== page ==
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Disaster relief and political responsibility

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12.NOV.10

The regional and international communities have been rallying to the assistance of the hurricane-stricken islands in the Eastern Caribbean, including St. Vincent and the Grenadines. Mobilising such support is no easy feat in today’s world. The global economic crisis of the last two years has put even the mightiest economies under strain. In addition, the dominant philosophy in the world today spares little room for the plight of small, underdeveloped countries like ours, especially when our lifestyles, which belie our economic reality, are taken into consideration.{{more}}

In humanitarian terms, we consider the ravages of Tomas a major disaster, but what we have gone through, pales in significance in comparison with other disaster-stricken areas. How, for instance do you put St. Vincent or St. Lucia, alongside long-suffering Haiti? Or take Indonesia as another example, hit by a tsunami, volcano and earthquake all in the space of a week or so. The same sources of support that we try to tap into, are the very ones from which such countries, with millions, not thousands, at risk, must approach.

It is important that we understand this if we are truly to appreciate every little bit of help that arrives on our shores. Every dollar donated, each tin of milk, sheet of galvanize or plank of lumber that we receive, is one less for some other unfortunate victim. Thus it is of paramount importance that we value whatever we get in terms of relief and recovery assistance and seek to utilize it to its fullest.

A very unfortunate development has been the politicizing of the Tomas relief assistance programme along partisan political lines. With a general election just around the corner, it is to be expected that there will be some political divisions about the direction of any such programme. But for nationals, in prominent political positions, to be publicly raising issues on radio that the government of the day is ‘not to be trusted’ is tantamount to shooting ourselves in the foot. Are we telling the outside world to ignore the plight of our farmers and those rendered homeless, because some people do not ‘trust’ the government? Should they therefore donate their contributions to Haiti, Indonesia or some other disaster-affected area?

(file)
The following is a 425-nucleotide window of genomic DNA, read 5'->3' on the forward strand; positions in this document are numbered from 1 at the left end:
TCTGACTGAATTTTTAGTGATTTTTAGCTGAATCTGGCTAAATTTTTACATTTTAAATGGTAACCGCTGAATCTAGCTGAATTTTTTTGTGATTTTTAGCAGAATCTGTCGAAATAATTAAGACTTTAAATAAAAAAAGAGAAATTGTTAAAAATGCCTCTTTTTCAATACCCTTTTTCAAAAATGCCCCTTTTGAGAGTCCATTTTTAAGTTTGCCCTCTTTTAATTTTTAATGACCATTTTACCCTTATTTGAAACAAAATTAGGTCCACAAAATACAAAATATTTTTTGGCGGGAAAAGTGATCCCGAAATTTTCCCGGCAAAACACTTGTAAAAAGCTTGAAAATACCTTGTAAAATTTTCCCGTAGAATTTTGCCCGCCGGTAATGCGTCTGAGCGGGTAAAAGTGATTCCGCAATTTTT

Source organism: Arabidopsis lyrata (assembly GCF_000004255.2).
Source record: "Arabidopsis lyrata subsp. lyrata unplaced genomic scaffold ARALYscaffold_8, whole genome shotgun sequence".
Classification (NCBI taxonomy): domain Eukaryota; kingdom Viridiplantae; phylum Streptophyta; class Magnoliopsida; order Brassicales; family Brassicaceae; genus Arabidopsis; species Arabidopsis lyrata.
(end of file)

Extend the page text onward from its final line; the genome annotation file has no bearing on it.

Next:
Again, there are reports of a very small minority of persons, obviously influenced by such negative trends, but who have been affected, saying that they will not accept “anything from Ralph.” Sad as it may be, the choice is theirs.

It is incumbent on those who have access to the airwaves to demonstrate not only patriotism and maturity, but a sense of political responsibility. We are not helping those who are easily swayed by such negativism, nor are we helping the cause of our country and people. Such political irresponsibility is to be deplored, in the strongest terms.

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